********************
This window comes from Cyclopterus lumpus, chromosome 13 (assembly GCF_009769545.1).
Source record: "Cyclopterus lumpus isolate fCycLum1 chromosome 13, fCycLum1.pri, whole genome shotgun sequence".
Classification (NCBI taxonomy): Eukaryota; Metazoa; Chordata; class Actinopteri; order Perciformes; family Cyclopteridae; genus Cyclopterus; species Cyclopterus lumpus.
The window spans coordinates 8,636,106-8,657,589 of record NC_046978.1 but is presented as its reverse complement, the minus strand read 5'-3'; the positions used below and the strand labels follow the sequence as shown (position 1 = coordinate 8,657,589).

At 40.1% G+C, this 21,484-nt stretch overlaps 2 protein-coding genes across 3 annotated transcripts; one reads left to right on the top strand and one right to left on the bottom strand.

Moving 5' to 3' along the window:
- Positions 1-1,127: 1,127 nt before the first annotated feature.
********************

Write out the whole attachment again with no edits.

This window comes from Cyclopterus lumpus, chromosome 13 (assembly GCF_009769545.1).
Source record: "Cyclopterus lumpus isolate fCycLum1 chromosome 13, fCycLum1.pri, whole genome shotgun sequence".
Classification (NCBI taxonomy): Eukaryota; Metazoa; Chordata; class Actinopteri; order Perciformes; family Cyclopteridae; genus Cyclopterus; species Cyclopterus lumpus.
The window spans coordinates 8,636,106-8,657,589 of record NC_046978.1 but is presented as its reverse complement, the minus strand read 5'-3'; the positions used below and the strand labels follow the sequence as shown (position 1 = coordinate 8,657,589).

At 40.1% G+C, this 21,484-nt stretch overlaps 2 protein-coding genes across 3 annotated transcripts; one reads left to right on the top strand and one right to left on the bottom strand.

Moving 5' to 3' along the window:
- Positions 1-1,127: 1,127 nt before the first annotated feature.